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Solar eclipse starts to grace skies from Europe to Asia, but selfie generation warned of risks to eyes. And a local Hoax.

Solar eclipse starts to grace skies from Europe to Asia, but selfie generation warned of risks to eyes. And a Hoax

People watch as a solar eclipse begins over the Eden Project near St Austell in Cornwall. Photo: AP

All eyes are turned towards a total solar eclipse that is sweeping from Europe and parts of Africa and Asia today – but warnings have been issued about taking selfies at the celestial event.

The eclipse will run from 7.41am GMT (3.41pm Hong Kong time), from a point in the Atlantic, to 11.50 GMT (7.50am on Saturday, Hong Kong time), when it will end in east Asia, according to Britain’s Nautical Almanac Office.

A total eclipse, running from 9.13am GMT to 10.18 GMT, will be seen along a narrow 5,800-kilometre curve in the north Atlantic and the Arctic Ocean, ending at the North Pole.

It is expected to offer spectacular views, if only in the  far northern Svalbard archipelago and Faroe Islands.

Die-hard eclipse junkies have flown in to the Faroe Islands, a Danish  autonomous territory, and Norway’s Arctic Svalbard archipelago from around the  world to observe the less than three minutes of daytime darkness, a phenomenon  that has fascinated mankind since the beginning of time.

A partial eclipse of varying degrees should also be visible, weather permitting. Other locations – Iceland, Greenland, Europe, North Africa, western and eastern Asia – will have partial eclipses, ranging from 99 per cent in Iceland to just a couple of per cent or less in Iran.

The moon’s shadow will alight on earth’s surface at 7.41pm the eastern central Atlantic, according to Britain’s Nautical Almanac Office.

Schoolchildren show off eclipse bags they bought from a museum in Svalbard, Norway, ahead of the March 20 eclipse. Thousands are gathering here as the only land the total eclipse will be seen from is on Svalbard and the Faoroe Islands off Iceland. Photo: AFP

Even if the sun is in eclipse, its radiation can still burn the retina, with the risk of permanent damage or even blindness for those who watch it without proper protection.

“Taking a selfie could potentially put you at risk, as you may end up accidentally looking directly at the sun while aligning yourself and your phone,” said Daniel Hardiman-McCartney of Britain’s College of Optometrists.

A French association of ophthalmologists and opticians warned eclipse-watchers against using cameras or binoculars to look directly at the sun.

Nor should they use makeshift filters such as sunglasses or colour bottles, the group, AsnaV, said.

“Looking at a solar eclipse with the naked eye is as dangerous as watching the Sun directly and without protection,” AsnaV said.

The French education ministry, which has come under fire for failing to distribute special eclipse glasses to schools, has advised teachers to keep pupils indoors while the event unfolds.

Using a pinhole camera to project the eclipse onto a sheet of paper is a safe way to watch the eclipse, and webcam-coverage is of course safer still, said experts.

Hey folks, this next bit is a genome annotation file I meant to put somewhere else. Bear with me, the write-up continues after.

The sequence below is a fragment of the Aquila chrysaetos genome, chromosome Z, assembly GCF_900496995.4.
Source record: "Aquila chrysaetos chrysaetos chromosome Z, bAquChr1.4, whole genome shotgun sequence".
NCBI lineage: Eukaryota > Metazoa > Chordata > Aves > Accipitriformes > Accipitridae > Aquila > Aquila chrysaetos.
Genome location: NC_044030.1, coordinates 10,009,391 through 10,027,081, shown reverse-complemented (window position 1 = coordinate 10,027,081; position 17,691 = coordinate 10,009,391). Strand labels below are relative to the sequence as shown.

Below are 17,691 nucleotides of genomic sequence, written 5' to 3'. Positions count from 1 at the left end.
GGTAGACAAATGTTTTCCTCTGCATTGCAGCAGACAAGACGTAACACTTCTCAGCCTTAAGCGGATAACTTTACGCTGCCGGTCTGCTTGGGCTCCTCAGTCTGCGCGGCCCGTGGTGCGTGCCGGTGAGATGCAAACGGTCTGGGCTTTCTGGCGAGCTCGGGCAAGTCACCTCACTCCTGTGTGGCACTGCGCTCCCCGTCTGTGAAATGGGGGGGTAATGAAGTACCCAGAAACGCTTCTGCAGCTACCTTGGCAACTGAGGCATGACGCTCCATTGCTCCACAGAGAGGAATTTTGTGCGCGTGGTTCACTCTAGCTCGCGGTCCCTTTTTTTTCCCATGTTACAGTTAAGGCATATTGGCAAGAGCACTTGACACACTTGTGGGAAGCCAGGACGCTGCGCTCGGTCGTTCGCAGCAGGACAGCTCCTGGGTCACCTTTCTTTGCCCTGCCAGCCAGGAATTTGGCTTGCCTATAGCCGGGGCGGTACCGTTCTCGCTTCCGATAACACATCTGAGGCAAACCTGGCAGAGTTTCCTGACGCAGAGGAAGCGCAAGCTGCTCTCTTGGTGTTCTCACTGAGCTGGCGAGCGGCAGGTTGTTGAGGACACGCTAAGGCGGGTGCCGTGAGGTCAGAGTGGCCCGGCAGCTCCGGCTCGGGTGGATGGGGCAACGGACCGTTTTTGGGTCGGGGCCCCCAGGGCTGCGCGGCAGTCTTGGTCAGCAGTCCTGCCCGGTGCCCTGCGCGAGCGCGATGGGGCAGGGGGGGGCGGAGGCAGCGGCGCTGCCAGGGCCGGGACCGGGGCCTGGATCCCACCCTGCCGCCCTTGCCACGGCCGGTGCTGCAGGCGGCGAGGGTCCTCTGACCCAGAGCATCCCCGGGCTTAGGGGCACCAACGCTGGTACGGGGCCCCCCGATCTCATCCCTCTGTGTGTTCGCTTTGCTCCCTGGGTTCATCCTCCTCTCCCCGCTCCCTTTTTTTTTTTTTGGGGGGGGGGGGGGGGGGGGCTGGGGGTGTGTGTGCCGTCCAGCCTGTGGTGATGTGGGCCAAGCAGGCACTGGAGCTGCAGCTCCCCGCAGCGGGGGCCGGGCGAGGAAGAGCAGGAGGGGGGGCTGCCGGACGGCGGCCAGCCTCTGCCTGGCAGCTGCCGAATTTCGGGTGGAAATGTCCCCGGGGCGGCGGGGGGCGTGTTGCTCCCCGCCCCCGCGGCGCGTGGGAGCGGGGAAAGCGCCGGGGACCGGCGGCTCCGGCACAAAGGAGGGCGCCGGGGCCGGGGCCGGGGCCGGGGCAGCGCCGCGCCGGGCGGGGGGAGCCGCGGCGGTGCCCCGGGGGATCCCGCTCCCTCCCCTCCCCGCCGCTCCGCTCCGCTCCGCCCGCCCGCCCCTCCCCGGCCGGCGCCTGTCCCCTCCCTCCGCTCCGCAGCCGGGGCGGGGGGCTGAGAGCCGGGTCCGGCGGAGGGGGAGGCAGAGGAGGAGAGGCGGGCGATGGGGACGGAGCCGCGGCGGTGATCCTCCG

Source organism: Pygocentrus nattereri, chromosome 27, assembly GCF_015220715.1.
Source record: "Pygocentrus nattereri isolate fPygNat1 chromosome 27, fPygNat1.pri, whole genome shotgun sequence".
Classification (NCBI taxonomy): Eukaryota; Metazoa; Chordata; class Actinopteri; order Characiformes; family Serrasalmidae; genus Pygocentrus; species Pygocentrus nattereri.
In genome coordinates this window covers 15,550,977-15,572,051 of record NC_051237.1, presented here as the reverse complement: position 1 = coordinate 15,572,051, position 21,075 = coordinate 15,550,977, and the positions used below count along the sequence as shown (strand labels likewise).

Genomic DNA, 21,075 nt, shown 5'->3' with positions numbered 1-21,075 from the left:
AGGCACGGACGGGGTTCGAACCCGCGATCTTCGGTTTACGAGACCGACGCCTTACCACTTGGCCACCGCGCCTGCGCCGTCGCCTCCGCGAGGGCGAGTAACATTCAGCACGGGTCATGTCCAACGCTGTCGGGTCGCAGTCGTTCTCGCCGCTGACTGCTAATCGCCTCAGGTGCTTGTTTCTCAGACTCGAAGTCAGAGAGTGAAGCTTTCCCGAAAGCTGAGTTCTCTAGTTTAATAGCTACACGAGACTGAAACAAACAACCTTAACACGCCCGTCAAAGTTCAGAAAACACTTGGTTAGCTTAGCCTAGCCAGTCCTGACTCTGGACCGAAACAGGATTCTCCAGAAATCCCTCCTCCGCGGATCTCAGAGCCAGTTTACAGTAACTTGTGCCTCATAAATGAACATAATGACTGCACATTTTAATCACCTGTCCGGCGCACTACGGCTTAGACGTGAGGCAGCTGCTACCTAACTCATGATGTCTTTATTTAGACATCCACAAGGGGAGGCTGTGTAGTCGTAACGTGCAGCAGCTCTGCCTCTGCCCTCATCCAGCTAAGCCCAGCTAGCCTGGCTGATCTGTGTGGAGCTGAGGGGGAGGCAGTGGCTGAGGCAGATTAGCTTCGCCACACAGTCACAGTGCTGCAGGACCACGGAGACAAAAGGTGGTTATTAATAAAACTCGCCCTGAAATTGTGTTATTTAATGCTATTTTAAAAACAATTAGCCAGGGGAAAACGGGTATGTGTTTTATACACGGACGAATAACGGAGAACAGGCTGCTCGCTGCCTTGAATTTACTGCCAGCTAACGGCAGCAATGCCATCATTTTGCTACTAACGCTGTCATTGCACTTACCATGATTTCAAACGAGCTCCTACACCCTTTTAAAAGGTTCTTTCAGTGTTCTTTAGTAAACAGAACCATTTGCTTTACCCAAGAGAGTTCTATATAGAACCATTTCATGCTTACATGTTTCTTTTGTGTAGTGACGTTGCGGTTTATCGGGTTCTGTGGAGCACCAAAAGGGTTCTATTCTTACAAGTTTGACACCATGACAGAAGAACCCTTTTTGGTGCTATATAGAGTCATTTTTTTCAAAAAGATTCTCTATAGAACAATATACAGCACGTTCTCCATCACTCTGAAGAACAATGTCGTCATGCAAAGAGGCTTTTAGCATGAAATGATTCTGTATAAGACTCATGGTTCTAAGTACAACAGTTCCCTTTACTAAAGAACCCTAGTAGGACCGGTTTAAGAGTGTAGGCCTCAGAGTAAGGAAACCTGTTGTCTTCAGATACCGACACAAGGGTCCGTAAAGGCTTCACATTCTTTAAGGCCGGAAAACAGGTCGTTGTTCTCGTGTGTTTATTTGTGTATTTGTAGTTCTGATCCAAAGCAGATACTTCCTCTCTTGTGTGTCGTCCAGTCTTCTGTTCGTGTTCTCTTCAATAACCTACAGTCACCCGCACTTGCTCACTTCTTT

“The safest way to view the eclipse is indirectly,” said Hardiman-McCartney.

Even if the sun is in eclipse, its radiation can still burn the retina, eye specialists have warned. Photo: AP

More than 8,000 visitors were expected in the Faroes, and some 1,500 to 2,000 were  expected in Svalbard.

“There are a lot of eclipse chasers from all over the place,” Torstein Christiansen from the Faroese tourist office said.

“The majority are from Europe but there are also countries which are not  usually on our list, like Australia, New Zealand, the [United] States, Africa,”  he said.

Meanwhile, a group of 50 Danes have bought tickets aboard a Boeing 737  chartered by a science magazine to watch the event from the skies above the Faroe Islands.

In the Arctic archipelago, where everything is extreme, visitors must  contend with temperatures as low as minus 20 degrees Celsius at this time of  year.

And then there’s the threat of roaming polar bears.

A Czech tourist who was lightly injured in a polar bear attack on Thursday  served as a reminder of the real danger posed by the animals, which have killed  five people since 1971 in Svalbard.

Total eclipses occur when the moon sneaks between Earth and the Sun, and  the three bodies align precisely.

The moon as seen from Earth is just broad enough to cover the solar face,  creating a breath-taking silver halo in an indigo sky pocked by daytime stars.

PUBLISHED : Friday, 20 March, 2015, 3:48pm
UPDATED : Friday, 20 March, 2015, 5:39pm#SolarEclipse20March2015
__________________________________________

Robert’s view

MM

“Worst Day of The Year. The Solar Eclipse March 20” in Malaysia is BIG HOAX!

If you have been receiving this MALAY MAIL article from your friends or relatives, it’s a HOAX. Please do not circulate.

The word “arTTicle” is wrong spelling.

The Solar eclipse can only be seen in Europe, and some nearby areas.

“Don’t believe everything you read in the internet.”
~ Quote by Abraham Lincoln

‪#‎SolarEclipseHoax‬ ‪#‎WorstDayOfTheYear‬ ‪#‎SolarEclipseMarch20Malaysia‬

Read original artricle in Malay Mail… http://www.themalaymailonline.com/…/total-solar-eclipse-mag…

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